I opened this bottle with a group of friends that I am working with to start a small urban vineyard in Arvada, CO. As I said above, Vitis vinifera won't grow well along the Front Range, so we are planning on planting a handful of hybrids and frontenac (along with vignoles) are going to be a major component of the vineyard (we're starting small with only a few rows). Since hybrids are hard to come by in retail stores, I wanted to provide an example of what this grapes can do. Just as with the vignoles, this wine impressed. The color is a beautiful, brilliant pink and it smells awesome. Both the nose and the palate is chock-full with cherry blossoms and cranberries. This rosé is almost bone dry, but the amazing fruit forwardness can fool you into thinking there is more residual sugar. I would take this rosé over a white zinfandel or white merlot any day of the week. In fact, this was perhaps one of the best rosés I've ever had. It is perfect for a summer day outside or a winter evening by the fire. If you served this blind to even the most hard core of wine traditionalists, I think that you might get a smile from them and then a dropping jaw after they read the label.12% abv Purchased $12. Very Good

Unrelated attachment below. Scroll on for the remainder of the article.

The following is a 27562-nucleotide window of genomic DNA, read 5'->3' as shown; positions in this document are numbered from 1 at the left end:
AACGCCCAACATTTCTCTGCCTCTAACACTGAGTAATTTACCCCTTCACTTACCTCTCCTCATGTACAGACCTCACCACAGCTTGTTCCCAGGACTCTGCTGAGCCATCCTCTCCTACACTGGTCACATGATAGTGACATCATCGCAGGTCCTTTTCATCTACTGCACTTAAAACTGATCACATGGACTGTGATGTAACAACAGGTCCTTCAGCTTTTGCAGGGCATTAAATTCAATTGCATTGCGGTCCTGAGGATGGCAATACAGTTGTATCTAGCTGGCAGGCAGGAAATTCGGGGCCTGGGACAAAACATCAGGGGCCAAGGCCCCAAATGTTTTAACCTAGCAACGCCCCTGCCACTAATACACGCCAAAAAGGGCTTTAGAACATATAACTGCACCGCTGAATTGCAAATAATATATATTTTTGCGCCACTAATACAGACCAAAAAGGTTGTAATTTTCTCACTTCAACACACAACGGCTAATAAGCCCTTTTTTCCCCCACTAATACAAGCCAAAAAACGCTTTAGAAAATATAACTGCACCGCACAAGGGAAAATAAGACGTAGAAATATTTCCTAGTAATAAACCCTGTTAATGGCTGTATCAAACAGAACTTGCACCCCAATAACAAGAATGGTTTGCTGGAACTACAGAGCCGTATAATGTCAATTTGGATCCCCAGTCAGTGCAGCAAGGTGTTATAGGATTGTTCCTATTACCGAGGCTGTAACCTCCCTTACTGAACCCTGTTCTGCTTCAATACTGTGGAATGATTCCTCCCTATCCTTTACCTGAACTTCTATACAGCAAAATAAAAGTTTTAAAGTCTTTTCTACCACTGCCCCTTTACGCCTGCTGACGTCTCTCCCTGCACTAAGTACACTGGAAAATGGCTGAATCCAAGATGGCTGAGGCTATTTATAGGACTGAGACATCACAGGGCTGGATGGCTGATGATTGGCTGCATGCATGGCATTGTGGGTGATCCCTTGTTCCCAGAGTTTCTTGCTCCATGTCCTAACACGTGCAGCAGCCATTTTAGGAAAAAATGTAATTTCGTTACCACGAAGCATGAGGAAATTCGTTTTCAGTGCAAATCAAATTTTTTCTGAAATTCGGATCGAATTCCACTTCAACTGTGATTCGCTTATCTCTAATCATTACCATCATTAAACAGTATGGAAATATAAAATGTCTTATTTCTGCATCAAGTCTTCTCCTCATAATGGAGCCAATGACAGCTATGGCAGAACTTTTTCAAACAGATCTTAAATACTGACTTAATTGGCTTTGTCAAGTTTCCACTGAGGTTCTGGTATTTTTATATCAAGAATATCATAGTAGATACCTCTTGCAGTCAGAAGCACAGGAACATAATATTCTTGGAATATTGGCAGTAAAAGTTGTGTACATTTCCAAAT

Wednesday, January 11, 2012

Meet the Winemaker: Theresa High (Colterris)

Theresa High